George Tyrrell [S. J.]
1861-1909; confessional writer; b. Dorset St., Dublin; first cousin of
Robert Yelverton; converted to Catholicism, 1879; probationary year at
Jesuit College, Malta; entered Manresa House, Roehampton, 1880; took vows,
1882; became Thomist scholar at Stonyhurst, and returned to Malta as schoolteacher;
ordained after 4 years at St Beunos College, Wales, 1891; Stonyhurst,
1896; joined literary staff at Farm St., London; forced to retire to Jesuit
Mission House by authorities, 1899; Confidential Letter to a [...]
Professor of Anthropology (1906) admits untenability of conservative
Catholic position; published as A Much Abused Letter (1906); expelled
1907; suffered minor excommunication for letters to The Times opposing
decrees against Modernism; attacked by Bishop Mercier as embodiment of
Modernism; replied in Medievalism (1908); d. Storrington, Surrey.
ODNB PI KUN FDA.
Nova et Vetera (London: Longmans 1897); Hard Sayings (London:
Longmans 1898); External Religion (London: Sands & Co. 1899);
The Faith of the Millions, 1st & 2nd ser. (London: Longmans
1901-02); Oil and Wine (London: Longmans 1902); Lex Orandi
(London: Longmans 1903); Lex Credendi (London: Longmans 1906);
A Confidential Letter to a friend who is a Professor of Anthropology,
later A Much Abused Letter (London: Longmans 1906); Through
Scylla and Charybdis (London: Longmans 1907); Medievalism (London:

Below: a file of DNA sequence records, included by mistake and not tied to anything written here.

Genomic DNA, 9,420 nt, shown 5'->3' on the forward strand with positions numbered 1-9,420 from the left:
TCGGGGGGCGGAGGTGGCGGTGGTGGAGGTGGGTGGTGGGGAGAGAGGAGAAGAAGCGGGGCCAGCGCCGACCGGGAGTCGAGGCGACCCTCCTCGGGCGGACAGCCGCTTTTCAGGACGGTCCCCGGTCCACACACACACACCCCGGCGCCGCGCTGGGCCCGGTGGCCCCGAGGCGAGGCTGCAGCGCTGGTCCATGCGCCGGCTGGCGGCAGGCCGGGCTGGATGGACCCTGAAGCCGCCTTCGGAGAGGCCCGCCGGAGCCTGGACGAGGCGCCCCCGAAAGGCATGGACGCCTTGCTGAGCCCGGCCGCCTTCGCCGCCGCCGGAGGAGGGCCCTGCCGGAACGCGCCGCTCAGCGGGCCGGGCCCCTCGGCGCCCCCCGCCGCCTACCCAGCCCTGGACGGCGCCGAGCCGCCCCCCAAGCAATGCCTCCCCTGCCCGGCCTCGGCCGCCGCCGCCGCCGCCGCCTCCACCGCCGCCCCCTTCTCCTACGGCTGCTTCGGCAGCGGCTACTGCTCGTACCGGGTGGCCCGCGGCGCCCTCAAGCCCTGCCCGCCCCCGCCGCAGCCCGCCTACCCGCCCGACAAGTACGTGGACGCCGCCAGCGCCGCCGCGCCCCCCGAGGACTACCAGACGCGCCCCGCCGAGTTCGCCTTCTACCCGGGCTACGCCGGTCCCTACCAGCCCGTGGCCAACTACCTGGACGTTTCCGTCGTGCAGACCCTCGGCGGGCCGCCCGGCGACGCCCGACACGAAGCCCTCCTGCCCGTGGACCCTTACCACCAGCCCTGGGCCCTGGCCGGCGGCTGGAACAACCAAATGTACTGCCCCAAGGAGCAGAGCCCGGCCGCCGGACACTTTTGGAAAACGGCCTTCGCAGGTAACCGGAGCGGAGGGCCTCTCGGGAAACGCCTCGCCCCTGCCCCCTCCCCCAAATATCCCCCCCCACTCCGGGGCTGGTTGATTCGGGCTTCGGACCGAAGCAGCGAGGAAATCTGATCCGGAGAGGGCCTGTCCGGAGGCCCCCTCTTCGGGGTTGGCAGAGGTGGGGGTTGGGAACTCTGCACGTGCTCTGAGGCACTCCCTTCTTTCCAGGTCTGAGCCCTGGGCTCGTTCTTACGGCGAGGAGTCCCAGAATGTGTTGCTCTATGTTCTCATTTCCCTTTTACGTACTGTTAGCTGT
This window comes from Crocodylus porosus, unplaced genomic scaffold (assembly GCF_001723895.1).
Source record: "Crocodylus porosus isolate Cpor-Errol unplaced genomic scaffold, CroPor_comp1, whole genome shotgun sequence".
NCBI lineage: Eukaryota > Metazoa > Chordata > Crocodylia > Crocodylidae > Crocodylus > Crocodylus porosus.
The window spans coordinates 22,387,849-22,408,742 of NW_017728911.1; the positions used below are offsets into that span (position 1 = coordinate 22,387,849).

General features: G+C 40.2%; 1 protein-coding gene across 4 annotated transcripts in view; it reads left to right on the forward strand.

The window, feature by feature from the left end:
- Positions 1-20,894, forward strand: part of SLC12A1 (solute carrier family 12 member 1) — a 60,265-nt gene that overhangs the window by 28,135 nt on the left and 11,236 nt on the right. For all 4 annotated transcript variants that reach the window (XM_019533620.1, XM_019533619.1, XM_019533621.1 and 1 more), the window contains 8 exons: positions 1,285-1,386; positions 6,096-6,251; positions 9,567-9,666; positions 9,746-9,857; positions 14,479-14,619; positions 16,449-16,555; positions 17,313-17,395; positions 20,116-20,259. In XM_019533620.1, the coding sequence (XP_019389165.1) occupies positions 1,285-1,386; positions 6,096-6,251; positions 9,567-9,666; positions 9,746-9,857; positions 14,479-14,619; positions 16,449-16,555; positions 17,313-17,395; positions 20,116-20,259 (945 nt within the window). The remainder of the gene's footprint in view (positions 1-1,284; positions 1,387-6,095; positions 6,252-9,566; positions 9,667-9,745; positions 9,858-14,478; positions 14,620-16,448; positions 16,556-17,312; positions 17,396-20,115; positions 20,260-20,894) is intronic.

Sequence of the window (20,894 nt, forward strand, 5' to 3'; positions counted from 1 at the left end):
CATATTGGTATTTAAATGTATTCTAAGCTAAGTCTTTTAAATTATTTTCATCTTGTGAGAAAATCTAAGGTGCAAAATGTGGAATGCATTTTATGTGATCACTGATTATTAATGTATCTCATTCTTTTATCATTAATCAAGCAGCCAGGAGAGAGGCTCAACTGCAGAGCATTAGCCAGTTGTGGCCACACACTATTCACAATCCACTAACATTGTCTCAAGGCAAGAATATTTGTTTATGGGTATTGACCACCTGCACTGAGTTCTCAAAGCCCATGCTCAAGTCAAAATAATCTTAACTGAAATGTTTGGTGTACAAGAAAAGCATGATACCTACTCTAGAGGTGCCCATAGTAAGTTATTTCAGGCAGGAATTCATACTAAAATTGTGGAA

Longmans 1908); Essays on Faith and Immortality (Arnold 1914).
M. D. Petre, ed., [Tyrrell,] Autobiography and Life (Arnold 1912);
A. Loisy, Memoires pour servir a lhistoire religieuse de notre
temps, 3 vols. (Paris 1930-31); J. L. May, Father Tyrrell and the
Modernist Movement (London: Eyre & Spottiswoode 1932); M. D. Petre, Von Hugel and Tyrrell: The Story of a Friendship (London: J. M.
Dent 1937); M. Ward, The Wilfrid Wards and Transition (London:
Sheed & Ward 1937); C. Dawson, Prophets of Past Time (Johns
Hopkins UP 1988), pp.25-69.
D. J. ODonoghue, Poets of Ireland (Dublin: Hodges Figgis
1912), Version and Perversions from Heine (London 1909); b. Dublin,
15 July; noted Jesuit; expelled from order for Modernist doctrines; vide
Seamus Deane, gen. ed., The Field Day Anthology of Irish Writing (Derry: Field Day 1991), Vol. 3, selects Autobiography
and Life of George Tyrrell, chps., V and XIII, ending, perhaps
had I lived at home ... I might have worn down [and] ... broken those
hearts whose love was everything to me ... that is my faint hope, and
the salve of my conscience, when I think, with bitterness, how I abanonded
the life of affection for the service of so barren a mistress as truth,
and let the substance of life escape me in the pursuit of shadows ..
[407-11], conversion; repugance of his old co-religionists, and his own
disappointment with the Catholic church, 407; the theological abstractions
Tyrrell had fed to him when he converted to Catholicism and found that
he still could not appease the Protestant longing for a religion of evangelical
fervour and warmth [Deane, ed.], 382; BIOG, WORKS & CRIT 557 [as supra].